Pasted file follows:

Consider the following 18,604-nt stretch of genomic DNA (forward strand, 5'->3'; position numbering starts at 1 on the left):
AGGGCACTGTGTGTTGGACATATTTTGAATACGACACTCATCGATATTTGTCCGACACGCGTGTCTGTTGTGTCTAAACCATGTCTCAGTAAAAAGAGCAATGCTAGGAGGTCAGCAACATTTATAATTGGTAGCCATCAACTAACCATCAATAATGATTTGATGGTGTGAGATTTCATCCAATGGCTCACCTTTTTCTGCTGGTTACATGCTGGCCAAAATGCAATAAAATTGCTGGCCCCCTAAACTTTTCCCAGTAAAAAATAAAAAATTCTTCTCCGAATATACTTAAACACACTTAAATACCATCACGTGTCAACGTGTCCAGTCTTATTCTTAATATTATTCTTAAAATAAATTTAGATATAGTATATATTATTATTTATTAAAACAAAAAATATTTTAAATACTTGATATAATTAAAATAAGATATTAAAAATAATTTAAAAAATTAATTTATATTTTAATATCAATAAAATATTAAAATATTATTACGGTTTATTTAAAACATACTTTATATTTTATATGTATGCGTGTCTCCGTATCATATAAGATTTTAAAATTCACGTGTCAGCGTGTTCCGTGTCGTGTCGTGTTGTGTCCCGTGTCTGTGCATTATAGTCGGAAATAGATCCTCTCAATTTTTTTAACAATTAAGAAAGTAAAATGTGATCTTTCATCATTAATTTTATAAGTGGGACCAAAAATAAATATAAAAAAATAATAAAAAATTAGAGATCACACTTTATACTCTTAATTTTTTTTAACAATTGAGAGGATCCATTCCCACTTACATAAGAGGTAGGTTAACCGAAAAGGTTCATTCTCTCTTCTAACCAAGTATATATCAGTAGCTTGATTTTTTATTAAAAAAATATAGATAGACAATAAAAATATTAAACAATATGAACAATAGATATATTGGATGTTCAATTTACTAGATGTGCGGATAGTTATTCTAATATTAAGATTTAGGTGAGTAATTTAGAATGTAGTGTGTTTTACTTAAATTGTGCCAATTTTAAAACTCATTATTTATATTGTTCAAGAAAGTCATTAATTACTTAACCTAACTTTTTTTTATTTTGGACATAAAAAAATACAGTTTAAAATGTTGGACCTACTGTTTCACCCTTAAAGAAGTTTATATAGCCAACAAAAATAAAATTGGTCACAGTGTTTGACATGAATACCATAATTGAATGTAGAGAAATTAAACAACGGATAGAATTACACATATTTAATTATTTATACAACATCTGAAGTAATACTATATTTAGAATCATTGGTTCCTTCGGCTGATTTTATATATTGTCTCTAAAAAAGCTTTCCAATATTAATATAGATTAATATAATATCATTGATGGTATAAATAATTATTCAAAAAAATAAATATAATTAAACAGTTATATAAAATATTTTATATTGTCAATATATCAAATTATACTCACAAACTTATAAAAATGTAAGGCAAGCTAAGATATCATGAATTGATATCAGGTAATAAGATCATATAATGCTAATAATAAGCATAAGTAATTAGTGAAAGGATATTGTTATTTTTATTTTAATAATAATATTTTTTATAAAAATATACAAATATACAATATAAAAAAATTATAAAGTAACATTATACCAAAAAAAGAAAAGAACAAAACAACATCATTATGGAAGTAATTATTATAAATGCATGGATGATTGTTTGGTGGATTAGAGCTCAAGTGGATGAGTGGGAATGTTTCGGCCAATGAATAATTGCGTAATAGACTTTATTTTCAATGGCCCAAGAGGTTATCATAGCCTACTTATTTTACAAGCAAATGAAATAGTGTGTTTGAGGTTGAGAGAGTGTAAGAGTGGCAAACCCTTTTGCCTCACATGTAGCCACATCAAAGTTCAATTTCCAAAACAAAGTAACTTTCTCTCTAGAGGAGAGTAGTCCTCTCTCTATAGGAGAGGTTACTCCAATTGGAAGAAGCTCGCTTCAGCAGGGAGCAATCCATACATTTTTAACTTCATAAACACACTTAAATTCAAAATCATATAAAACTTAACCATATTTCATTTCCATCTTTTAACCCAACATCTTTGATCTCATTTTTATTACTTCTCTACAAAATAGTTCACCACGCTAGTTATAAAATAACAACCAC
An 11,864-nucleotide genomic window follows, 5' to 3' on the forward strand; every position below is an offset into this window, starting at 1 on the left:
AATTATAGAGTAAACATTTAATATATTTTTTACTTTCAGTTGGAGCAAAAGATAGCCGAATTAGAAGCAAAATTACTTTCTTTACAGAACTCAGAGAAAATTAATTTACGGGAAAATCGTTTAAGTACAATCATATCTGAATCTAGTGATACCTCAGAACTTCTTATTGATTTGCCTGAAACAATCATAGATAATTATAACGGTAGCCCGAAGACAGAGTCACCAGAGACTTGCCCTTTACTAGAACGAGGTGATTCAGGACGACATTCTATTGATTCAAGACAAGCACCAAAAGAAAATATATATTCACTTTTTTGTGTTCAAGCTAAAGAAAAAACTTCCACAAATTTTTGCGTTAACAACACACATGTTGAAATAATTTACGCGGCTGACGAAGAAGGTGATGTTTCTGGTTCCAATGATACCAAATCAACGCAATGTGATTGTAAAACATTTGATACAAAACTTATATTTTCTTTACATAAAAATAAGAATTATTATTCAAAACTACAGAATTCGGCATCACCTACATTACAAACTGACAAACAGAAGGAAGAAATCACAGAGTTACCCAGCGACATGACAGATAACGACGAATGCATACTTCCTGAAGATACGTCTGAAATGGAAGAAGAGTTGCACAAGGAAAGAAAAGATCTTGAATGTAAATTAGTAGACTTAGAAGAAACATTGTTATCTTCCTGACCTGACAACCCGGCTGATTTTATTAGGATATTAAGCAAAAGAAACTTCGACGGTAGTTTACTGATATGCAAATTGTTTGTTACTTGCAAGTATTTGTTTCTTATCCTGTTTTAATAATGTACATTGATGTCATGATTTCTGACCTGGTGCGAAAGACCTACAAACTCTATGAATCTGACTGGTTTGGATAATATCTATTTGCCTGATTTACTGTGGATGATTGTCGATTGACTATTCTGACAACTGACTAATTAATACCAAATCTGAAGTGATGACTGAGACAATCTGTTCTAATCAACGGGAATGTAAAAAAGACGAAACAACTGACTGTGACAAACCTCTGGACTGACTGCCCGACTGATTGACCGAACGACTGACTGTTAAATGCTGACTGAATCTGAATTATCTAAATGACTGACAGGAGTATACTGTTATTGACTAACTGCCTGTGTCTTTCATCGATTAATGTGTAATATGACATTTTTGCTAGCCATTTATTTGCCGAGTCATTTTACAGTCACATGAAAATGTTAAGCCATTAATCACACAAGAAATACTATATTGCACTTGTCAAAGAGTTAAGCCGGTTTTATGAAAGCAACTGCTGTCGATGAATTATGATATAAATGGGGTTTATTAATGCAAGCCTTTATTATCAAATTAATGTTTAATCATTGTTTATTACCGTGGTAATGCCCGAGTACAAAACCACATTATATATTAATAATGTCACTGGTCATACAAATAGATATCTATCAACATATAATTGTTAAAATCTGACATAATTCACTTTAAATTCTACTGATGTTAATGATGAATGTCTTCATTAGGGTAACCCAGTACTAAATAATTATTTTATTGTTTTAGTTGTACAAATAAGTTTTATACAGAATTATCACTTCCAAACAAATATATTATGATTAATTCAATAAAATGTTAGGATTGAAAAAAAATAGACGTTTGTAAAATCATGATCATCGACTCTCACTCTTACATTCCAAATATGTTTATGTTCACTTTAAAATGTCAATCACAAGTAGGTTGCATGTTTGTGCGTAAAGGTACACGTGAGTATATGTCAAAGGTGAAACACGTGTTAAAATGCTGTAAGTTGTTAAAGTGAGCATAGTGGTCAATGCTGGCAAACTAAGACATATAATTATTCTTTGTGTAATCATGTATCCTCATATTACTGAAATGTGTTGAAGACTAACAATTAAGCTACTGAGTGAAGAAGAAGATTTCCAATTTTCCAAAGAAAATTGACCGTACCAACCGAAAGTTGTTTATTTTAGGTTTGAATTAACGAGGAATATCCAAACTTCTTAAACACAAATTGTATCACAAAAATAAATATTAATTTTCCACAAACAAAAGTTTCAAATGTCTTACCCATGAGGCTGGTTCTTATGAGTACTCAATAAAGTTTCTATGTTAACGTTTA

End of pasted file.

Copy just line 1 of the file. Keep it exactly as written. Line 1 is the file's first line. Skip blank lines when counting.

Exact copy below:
Consider the following 18,604-nt stretch of genomic DNA (forward strand, 5'->3'; position numbering starts at 1 on the left):